Their new IT provider, based in Thames (an hour and
20 minutes’ drive away), also provides services to several other schools in the region. 

The school has engaged their IT provider to set up user settings within the school’s Google suite. To help to protect sensitive student and financial information, the IT provider helped them to switch on two-step verification (2SV) for staff. Then a review into user roles has ensured only those who require admin access have this level of access. 

Tying in school values of kindness and respect with high learning expectations of students mean that online security and safety risks are reduced. 

“It’s just ingrained that they are respectful of their devices. We trust them. We’re lucky to have students who are really engaged in their learning, which means devices are primarily used for learning. Typically, they don’t go anywhere online they shouldn’t,” says principal Mary Kedzlie.

Sue Way

Sue Way

This positive approach to online learning is re-emphasised by a regular visit from their local community police officer who is able to promote online safety with akōnga.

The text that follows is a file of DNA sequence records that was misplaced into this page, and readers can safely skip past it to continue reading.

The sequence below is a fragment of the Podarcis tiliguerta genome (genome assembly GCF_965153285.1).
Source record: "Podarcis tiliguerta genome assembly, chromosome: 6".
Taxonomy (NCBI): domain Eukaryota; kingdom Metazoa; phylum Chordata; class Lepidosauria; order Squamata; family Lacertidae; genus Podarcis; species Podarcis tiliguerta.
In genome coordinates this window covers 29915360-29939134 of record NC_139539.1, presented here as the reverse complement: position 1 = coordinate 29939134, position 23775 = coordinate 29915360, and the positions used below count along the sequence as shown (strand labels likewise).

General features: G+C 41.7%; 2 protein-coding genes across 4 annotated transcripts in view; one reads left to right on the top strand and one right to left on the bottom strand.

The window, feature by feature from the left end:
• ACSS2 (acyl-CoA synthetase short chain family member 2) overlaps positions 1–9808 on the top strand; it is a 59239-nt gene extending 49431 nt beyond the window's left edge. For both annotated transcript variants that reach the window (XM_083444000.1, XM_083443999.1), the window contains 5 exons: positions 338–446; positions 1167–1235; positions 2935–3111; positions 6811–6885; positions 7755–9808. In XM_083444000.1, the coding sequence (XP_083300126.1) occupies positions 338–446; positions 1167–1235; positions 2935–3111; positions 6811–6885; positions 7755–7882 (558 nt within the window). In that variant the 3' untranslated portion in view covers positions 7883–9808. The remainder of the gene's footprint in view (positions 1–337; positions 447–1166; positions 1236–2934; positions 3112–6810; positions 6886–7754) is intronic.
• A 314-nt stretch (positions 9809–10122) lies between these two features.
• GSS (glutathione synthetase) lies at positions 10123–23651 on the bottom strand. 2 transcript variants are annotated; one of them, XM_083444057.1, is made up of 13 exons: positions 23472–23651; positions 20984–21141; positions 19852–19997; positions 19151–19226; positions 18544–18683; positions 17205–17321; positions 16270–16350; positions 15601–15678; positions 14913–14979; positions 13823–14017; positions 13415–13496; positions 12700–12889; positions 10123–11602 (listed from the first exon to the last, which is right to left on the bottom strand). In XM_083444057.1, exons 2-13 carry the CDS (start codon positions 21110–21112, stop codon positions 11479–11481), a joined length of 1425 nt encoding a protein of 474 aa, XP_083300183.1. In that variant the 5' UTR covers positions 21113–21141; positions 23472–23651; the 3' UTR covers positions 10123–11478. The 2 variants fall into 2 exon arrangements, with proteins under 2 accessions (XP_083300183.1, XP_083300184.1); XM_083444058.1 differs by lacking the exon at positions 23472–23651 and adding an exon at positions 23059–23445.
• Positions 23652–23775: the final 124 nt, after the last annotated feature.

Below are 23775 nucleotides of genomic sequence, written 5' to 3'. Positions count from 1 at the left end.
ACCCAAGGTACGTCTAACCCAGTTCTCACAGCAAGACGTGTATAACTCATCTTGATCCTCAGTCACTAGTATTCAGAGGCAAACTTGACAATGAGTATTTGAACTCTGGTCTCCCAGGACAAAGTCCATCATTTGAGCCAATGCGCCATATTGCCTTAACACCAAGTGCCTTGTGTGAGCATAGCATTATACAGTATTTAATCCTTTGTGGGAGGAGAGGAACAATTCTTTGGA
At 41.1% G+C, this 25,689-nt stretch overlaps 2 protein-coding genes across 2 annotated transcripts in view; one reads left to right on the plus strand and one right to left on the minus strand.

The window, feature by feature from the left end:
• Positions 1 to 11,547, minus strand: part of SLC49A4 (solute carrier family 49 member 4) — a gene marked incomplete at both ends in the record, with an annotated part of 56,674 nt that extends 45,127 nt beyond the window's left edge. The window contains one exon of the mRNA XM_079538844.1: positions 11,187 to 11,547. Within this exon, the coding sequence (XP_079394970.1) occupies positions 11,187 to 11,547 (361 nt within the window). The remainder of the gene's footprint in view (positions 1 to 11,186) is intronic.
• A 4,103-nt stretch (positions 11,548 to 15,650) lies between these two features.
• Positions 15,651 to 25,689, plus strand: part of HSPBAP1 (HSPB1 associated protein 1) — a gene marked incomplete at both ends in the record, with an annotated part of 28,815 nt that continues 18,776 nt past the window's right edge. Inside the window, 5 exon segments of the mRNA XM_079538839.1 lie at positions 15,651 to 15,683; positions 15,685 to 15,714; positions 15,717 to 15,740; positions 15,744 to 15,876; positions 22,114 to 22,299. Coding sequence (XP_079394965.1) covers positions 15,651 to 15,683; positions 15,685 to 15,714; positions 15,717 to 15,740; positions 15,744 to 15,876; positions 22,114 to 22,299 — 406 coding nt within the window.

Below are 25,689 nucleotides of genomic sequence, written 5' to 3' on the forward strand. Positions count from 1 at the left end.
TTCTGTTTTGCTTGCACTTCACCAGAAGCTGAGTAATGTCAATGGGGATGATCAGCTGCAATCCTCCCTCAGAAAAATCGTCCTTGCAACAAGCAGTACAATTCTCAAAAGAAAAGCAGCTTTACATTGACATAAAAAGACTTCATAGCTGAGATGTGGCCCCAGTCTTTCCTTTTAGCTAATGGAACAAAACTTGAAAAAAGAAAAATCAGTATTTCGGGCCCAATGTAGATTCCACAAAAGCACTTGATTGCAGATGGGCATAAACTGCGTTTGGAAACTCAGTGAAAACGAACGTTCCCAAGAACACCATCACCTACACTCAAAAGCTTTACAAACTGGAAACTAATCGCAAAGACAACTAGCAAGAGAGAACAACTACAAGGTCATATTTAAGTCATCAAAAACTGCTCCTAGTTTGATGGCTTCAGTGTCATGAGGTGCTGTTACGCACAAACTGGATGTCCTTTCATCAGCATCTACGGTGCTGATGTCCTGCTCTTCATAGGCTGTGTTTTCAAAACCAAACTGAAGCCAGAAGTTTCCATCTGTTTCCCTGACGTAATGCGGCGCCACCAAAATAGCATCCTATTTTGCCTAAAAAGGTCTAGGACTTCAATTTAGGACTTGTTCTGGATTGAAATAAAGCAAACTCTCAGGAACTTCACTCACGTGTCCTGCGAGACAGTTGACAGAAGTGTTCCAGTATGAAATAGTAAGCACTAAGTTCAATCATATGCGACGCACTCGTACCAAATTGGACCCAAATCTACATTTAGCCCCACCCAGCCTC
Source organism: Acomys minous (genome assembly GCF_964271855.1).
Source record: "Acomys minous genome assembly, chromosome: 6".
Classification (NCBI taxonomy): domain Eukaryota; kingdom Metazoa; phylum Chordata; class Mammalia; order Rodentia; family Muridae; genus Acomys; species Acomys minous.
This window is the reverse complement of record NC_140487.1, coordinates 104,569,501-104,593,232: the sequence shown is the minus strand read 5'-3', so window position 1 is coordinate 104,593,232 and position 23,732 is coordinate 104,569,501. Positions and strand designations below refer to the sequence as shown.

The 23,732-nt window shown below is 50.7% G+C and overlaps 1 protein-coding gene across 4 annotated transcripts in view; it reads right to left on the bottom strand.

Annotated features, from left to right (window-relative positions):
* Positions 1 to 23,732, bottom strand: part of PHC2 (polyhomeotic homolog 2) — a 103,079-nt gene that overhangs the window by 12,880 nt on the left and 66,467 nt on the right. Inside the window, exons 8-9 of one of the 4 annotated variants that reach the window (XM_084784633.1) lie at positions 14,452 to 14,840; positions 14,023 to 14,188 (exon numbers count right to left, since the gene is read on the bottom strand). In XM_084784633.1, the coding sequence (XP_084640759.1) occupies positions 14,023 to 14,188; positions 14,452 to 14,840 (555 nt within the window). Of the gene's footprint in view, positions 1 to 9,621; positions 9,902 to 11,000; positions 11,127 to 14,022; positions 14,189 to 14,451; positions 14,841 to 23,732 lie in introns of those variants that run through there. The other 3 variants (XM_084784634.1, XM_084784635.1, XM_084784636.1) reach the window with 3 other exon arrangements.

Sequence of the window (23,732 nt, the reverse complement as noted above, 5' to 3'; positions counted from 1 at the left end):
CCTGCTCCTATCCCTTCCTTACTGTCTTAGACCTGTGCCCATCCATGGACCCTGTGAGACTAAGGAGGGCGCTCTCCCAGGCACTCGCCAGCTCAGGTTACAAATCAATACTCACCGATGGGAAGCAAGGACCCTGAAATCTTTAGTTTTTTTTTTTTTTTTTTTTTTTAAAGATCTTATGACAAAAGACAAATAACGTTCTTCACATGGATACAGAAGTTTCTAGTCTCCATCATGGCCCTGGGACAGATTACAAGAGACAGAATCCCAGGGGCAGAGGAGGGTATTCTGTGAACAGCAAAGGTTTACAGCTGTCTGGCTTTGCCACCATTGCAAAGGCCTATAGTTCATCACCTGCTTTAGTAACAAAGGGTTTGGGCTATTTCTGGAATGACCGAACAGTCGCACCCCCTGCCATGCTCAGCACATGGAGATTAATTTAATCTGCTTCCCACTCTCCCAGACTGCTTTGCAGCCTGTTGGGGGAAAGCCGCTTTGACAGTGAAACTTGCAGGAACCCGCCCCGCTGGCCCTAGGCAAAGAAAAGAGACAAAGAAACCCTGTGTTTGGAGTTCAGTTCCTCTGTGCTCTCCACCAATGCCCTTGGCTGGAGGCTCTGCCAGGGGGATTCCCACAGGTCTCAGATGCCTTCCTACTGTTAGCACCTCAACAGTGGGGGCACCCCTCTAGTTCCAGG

Wellington Girls’ College

At Wellington Girls’ College, the IT office is where you will find a service desk at a standing height, charge stations and a friendly member of the IT team on-hand to diagnose any laptop issues.  

An online radio station churns out some popular hits. All of it plays into creating a welcoming atmosphere for students and staff, an approach that IT director Sue Way believes plays an important role to mitigate online security risks. 

“The key thing we do is relationships. So, we have an open-door policy. Building the relationship is key, because as soon as anybody sees anything weird, they know where to come,” says Sue. 

Through the building of positive and trusted relationships, it means if someone mistakenly clicks on a dodgy link, they feel comfortable going to the IT team, who can immediately begin working on the issue.

The school has a roll of 1,420 students and 120 staff. Sue keeps staff informed at regular staff briefings on the latest online threats, what to look out for and any other high profile cyber attacks that have made headlines.